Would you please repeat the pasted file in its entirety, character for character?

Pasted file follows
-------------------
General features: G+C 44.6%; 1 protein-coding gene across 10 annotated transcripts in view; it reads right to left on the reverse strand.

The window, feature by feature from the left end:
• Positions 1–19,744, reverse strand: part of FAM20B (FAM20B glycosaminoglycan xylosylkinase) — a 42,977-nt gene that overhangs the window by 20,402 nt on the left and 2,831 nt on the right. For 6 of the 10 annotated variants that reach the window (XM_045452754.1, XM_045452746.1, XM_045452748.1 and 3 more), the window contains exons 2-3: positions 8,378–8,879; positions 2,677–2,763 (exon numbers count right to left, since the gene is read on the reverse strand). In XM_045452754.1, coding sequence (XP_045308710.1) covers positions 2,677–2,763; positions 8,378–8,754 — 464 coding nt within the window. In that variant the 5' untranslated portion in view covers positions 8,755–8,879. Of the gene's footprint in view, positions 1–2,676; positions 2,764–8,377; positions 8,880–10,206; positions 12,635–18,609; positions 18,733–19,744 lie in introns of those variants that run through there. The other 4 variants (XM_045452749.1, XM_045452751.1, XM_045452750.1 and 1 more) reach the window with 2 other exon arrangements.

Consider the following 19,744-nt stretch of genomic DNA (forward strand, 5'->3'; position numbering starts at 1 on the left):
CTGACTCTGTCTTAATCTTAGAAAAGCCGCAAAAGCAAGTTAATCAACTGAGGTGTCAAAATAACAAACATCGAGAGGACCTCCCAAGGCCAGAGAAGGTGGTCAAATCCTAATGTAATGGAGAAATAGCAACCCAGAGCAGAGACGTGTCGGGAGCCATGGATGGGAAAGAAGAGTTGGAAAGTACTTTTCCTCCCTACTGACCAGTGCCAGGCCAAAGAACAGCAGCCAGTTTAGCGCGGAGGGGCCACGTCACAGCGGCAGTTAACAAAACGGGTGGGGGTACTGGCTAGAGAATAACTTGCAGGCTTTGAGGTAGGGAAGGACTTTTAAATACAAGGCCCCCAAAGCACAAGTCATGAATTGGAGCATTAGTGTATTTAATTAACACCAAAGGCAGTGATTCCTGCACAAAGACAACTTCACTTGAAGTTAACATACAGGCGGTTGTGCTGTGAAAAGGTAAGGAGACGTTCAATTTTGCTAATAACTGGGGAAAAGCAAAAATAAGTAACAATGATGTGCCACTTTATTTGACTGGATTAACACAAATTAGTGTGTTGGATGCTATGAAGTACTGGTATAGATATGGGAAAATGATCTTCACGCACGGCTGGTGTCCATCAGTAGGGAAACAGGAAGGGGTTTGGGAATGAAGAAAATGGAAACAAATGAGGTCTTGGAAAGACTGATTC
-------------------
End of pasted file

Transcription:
General features: G+C 44.6%; 1 protein-coding gene across 10 annotated transcripts in view; it reads right to left on the reverse strand.

The window, feature by feature from the left end:
• Positions 1–19,744, reverse strand: part of FAM20B (FAM20B glycosaminoglycan xylosylkinase) — a 42,977-nt gene that overhangs the window by 20,402 nt on the left and 2,831 nt on the right. For 6 of the 10 annotated variants that reach the window (XM_045452754.1, XM_045452746.1, XM_045452748.1 and 3 more), the window contains exons 2-3: positions 8,378–8,879; positions 2,677–2,763 (exon numbers count right to left, since the gene is read on the reverse strand). In XM_045452754.1, coding sequence (XP_045308710.1) covers positions 2,677–2,763; positions 8,378–8,754 — 464 coding nt within the window. In that variant the 5' untranslated portion in view covers positions 8,755–8,879. Of the gene's footprint in view, positions 1–2,676; positions 2,764–8,377; positions 8,880–10,206; positions 12,635–18,609; positions 18,733–19,744 lie in introns of those variants that run through there. The other 4 variants (XM_045452749.1, XM_045452751.1, XM_045452750.1 and 1 more) reach the window with 2 other exon arrangements.

Consider the following 19,744-nt stretch of genomic DNA (forward strand, 5'->3'; position numbering starts at 1 on the left):
CTGACTCTGTCTTAATCTTAGAAAAGCCGCAAAAGCAAGTTAATCAACTGAGGTGTCAAAATAACAAACATCGAGAGGACCTCCCAAGGCCAGAGAAGGTGGTCAAATCCTAATGTAATGGAGAAATAGCAACCCAGAGCAGAGACGTGTCGGGAGCCATGGATGGGAAAGAAGAGTTGGAAAGTACTTTTCCTCCCTACTGACCAGTGCCAGGCCAAAGAACAGCAGCCAGTTTAGCGCGGAGGGGCCACGTCACAGCGGCAGTTAACAAAACGGGTGGGGGTACTGGCTAGAGAATAACTTGCAGGCTTTGAGGTAGGGAAGGACTTTTAAATACAAGGCCCCCAAAGCACAAGTCATGAATTGGAGCATTAGTGTATTTAATTAACACCAAAGGCAGTGATTCCTGCACAAAGACAACTTCACTTGAAGTTAACATACAGGCGGTTGTGCTGTGAAAAGGTAAGGAGACGTTCAATTTTGCTAATAACTGGGGAAAAGCAAAAATAAGTAACAATGATGTGCCACTTTATTTGACTGGATTAACACAAATTAGTGTGTTGGATGCTATGAAGTACTGGTATAGATATGGGAAAATGATCTTCACGCACGGCTGGTGTCCATCAGTAGGGAAACAGGAAGGGGTTTGGGAATGAAGAAAATGGAAACAAATGAGGTCTTGGAAAGACTGATTC